An electric car charger remains unfeasible on campus

Oh electric vehicles, a sign that technology continues to advance and make everyday life a bit more interesting. Many coastal universities in the United States are getting caught up in a relatively recent spike in electric vehicle usage and installing electric vehicle charging stations on their campuses. Most of these installations are on the West coast — primarily in California — but they are sprouting up along the East coast as well. Curious to see if having an electric vehicle charging station on our campus at the College of William and Mary would be feasible, I became an EcoAmbassador for our school and began my research.

I needed to answer these questions — Where would we place the charging station? How much would it cost? Who would use the charging station?

I turned to Associate Director of Utilities Daniel Patterson to answer my questions of why and how. Where would we put this hypothetical charging station? I came into our meeting with a few places in mind: the Phi Beta Kappa Hall parking lot (which has great visibility from Jamestown Road), the commuter parking deck (I mean, they are the ones driving the furthest!), and the Zable Stadium lot. Patterson gave me approximate figures for the cost of installation for each area. Zable Stadium parking lot would cost $3,616.35 and the commuter parking deck would cost $2,028.75. With the PBK parking lot far from an electric box, the wiring needed would cost way too much. With our options now down to two, the commuter parking deck would be most economically feasible.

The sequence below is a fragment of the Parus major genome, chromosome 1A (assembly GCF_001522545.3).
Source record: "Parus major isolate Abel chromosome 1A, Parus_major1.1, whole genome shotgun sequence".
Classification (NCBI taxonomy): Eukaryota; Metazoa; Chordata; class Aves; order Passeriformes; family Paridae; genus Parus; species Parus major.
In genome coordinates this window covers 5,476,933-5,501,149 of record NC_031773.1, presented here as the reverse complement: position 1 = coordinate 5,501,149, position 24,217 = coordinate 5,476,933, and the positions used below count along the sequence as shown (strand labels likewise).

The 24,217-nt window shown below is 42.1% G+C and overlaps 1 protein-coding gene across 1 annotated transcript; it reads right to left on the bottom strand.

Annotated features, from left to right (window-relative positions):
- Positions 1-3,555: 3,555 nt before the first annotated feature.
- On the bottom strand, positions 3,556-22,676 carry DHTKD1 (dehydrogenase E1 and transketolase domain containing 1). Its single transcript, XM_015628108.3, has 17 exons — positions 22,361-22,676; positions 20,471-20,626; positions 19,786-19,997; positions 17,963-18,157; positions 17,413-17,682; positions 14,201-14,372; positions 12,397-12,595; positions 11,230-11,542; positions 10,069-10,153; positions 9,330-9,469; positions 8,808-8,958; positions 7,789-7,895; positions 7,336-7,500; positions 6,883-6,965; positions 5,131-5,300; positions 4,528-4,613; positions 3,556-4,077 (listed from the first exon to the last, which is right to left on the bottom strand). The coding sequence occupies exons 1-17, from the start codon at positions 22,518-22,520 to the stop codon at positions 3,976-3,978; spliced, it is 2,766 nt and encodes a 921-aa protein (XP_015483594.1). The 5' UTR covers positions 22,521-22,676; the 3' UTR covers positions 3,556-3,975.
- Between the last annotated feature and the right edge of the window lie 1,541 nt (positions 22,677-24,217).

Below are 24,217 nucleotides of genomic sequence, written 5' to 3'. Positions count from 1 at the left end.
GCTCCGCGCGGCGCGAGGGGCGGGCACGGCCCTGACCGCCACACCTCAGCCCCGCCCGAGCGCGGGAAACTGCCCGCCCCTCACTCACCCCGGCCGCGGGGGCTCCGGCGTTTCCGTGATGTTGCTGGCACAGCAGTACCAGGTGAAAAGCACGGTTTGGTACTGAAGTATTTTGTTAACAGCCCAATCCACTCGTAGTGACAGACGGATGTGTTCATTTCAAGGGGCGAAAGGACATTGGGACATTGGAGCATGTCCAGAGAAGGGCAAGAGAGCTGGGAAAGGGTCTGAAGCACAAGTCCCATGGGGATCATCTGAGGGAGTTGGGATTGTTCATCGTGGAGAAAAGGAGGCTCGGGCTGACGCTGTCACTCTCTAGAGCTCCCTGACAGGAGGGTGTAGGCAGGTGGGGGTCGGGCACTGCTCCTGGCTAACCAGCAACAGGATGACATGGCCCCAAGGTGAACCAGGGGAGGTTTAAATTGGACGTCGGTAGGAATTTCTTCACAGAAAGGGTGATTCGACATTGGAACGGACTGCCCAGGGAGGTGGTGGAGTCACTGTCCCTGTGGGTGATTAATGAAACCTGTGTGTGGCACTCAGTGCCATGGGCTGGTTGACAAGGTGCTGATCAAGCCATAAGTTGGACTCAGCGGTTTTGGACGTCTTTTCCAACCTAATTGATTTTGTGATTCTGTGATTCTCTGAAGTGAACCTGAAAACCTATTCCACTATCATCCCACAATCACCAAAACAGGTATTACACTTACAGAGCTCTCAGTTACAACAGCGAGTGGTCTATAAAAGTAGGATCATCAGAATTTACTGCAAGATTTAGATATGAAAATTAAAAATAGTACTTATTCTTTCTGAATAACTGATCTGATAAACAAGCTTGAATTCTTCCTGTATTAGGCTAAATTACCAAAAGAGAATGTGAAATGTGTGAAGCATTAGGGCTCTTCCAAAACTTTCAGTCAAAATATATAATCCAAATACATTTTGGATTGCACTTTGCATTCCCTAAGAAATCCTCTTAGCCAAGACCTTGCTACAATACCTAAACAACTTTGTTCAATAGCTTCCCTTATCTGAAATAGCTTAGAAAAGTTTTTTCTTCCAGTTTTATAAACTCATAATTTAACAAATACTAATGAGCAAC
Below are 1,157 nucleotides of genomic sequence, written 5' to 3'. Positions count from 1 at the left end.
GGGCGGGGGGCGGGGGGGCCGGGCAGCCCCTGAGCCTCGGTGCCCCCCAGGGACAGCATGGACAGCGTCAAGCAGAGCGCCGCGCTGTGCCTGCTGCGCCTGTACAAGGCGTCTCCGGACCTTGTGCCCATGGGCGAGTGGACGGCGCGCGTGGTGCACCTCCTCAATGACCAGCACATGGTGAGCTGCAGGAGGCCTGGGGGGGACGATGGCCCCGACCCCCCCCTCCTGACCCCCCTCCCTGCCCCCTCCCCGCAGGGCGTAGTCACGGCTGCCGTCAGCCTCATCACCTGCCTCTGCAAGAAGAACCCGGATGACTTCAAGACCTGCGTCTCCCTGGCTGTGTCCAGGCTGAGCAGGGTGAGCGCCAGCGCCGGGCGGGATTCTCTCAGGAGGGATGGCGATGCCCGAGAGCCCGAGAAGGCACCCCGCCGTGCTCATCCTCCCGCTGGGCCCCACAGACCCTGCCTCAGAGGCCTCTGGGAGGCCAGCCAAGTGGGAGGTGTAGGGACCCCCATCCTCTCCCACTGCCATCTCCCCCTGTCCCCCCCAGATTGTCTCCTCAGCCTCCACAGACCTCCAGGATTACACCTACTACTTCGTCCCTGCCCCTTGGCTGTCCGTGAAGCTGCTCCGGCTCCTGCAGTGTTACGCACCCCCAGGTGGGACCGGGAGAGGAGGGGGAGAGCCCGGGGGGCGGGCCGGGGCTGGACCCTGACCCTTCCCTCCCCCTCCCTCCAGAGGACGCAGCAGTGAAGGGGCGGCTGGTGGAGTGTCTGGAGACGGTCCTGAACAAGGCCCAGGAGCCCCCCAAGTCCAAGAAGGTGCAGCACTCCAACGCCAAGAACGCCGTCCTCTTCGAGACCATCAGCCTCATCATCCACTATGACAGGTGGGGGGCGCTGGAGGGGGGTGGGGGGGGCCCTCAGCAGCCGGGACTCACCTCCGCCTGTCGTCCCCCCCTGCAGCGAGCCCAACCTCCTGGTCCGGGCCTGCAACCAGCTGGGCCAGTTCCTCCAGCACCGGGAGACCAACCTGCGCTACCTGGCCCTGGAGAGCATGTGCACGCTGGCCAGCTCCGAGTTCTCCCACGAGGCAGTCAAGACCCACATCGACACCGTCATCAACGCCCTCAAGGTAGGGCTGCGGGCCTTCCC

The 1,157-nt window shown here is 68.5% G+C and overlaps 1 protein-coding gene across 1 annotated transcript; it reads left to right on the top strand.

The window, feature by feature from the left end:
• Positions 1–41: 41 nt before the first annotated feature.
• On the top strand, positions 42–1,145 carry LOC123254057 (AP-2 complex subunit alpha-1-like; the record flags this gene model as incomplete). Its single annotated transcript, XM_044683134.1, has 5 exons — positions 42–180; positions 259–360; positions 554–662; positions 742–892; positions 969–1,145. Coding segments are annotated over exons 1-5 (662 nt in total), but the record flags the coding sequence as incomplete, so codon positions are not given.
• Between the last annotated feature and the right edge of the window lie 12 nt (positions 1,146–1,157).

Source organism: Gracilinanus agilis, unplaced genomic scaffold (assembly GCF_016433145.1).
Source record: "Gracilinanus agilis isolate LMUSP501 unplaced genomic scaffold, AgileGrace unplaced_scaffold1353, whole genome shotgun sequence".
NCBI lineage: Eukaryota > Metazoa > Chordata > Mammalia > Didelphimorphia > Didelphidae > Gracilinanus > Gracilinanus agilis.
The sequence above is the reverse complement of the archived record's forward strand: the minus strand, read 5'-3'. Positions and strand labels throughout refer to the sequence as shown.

Next, I needed to figure out who would use the station if we had it. I met with the Williamsburg Kampgrounds of America manager to ask about the usage they receive from the electric vehicle charging stations they have. Their charging stations are used mostly by out of state visitors. I wanted to know why this was the case, so I contacted Steve Yakshe of Yakshe Enterprises, a local electric vehicle expert. He explained that the electric vehicle movement has not caught on in the Williamsburg area. Further, I learned from Parking Services that campus only has a handful of registered vehicles that could use this service.

Ultimately, an electric vehicle charging station would not be feasible for the College. There is much too little need. However, the lingering question is this: If we did have an electric vehicle charging station, would that promote more drivers to switch to an electric or hybrid car?

For any questions on the EcoAmbassador program or furthering this research contact the Committee on Sustainability. For further questions about the research contact undergraduate student Laurra Sperry at



Please enter your comment!
Please enter your name here